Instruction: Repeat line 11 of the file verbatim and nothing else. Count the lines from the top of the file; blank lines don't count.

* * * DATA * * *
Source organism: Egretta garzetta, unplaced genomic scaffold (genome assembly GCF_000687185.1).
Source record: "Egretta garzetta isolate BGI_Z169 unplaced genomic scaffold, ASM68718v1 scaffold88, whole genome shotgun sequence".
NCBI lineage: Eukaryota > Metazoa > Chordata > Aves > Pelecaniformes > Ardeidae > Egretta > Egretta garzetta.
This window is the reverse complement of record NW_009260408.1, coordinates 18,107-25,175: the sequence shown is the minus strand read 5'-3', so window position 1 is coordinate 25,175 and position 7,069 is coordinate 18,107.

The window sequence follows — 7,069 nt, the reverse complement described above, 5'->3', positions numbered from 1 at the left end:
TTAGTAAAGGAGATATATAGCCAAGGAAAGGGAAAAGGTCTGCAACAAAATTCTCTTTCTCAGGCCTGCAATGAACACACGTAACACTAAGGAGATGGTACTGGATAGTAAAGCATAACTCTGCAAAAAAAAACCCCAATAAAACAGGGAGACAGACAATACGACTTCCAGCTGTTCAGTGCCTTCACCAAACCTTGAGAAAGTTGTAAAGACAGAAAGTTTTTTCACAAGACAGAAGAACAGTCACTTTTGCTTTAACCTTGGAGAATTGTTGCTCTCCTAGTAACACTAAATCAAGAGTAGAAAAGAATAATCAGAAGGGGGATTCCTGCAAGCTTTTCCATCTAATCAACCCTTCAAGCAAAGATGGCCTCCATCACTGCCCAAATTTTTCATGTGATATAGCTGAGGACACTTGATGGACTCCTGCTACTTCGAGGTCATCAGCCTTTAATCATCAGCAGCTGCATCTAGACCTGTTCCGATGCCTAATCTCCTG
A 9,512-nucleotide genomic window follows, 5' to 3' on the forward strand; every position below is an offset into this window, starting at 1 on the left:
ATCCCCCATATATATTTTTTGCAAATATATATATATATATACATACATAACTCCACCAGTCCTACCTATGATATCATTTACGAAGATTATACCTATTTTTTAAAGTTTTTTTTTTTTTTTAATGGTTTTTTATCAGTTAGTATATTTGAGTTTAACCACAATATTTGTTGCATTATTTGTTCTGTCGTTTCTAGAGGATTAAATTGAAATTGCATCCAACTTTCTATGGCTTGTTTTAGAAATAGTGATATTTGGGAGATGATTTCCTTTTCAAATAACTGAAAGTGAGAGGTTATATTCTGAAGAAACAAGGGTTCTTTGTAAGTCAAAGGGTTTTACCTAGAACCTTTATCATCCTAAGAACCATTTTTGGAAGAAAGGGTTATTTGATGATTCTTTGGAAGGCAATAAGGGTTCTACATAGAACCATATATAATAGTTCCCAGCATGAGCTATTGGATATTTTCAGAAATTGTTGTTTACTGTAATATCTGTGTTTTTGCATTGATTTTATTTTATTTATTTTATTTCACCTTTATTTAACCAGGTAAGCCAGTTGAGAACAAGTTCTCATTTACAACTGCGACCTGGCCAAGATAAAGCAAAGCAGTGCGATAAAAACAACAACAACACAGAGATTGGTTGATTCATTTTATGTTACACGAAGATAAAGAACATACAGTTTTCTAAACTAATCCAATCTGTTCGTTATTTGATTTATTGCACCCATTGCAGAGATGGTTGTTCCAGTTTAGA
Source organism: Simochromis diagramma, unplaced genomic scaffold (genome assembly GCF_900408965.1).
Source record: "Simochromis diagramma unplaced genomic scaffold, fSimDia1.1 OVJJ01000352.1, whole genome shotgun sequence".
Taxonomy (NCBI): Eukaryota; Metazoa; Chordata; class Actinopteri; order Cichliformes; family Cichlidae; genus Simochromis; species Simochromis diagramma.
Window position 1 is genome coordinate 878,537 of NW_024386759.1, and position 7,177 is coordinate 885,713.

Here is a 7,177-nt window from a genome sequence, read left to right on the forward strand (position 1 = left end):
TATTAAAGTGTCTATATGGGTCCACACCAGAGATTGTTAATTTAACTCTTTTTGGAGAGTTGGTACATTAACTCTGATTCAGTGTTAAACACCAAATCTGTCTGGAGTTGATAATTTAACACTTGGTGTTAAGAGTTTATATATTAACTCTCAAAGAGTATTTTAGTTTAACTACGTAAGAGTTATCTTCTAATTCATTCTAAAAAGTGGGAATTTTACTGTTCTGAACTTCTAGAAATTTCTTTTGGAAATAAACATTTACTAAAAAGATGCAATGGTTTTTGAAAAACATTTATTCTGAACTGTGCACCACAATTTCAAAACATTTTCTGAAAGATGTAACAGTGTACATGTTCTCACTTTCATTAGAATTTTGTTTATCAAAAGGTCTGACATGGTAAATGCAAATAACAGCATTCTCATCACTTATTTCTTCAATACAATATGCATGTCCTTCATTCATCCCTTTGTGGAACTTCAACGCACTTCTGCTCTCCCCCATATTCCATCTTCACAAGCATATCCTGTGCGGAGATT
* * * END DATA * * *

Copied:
Taxonomy (NCBI): Eukaryota; Metazoa; Chordata; class Actinopteri; order Cichliformes; family Cichlidae; genus Simochromis; species Simochromis diagramma.